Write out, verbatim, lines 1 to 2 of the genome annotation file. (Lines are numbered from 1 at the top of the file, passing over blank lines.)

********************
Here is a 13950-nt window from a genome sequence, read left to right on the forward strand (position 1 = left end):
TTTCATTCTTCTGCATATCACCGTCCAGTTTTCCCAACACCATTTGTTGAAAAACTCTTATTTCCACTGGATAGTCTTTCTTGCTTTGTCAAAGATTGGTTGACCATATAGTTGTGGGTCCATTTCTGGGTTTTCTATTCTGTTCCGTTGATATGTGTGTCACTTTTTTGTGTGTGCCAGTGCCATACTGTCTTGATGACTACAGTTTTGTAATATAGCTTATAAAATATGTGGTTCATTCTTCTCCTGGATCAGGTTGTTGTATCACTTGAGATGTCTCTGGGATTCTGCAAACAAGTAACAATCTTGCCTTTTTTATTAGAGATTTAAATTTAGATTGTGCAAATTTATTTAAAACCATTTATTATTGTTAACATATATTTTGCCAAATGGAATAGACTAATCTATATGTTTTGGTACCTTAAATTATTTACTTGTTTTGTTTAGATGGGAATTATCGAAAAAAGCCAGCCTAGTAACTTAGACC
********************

Here is a 13950-nt window from a genome sequence, read left to right on the forward strand (position 1 = left end):
TTTCATTCTTCTGCATATCACCGTCCAGTTTTCCCAACACCATTTGTTGAAAAACTCTTATTTCCACTGGATAGTCTTTCTTGCTTTGTCAAAGATTGGTTGACCATATAGTTGTGGGTCCATTTCTGGGTTTTCTATTCTGTTCCGTTGATATGTGTGTCACTTTTTTGTGTGTGCCAGTGCCATACTGTCTTGATGACTACAGTTTTGTAATATAGCTTATAAAATATGTGGTTCATTCTTCTCCTGGATCAGGTTGTTGTATCACTTGAGATGTCTCTGGGATTCTGCAAACAAGTAACAATCTTGCCTTTTTTATTAGAGATTTAAATTTAGATTGTGCAAATTTATTTAAAACCATTTATTATTGTTAACATATATTTTGCCAAATGGAATAGACTAATCTATATGTTTTGGTACCTTAAATTATTTACTTGTTTTGTTTAGATGGGAATTATCGAAAAAAGCCAGCCTAGTAACTTAGACC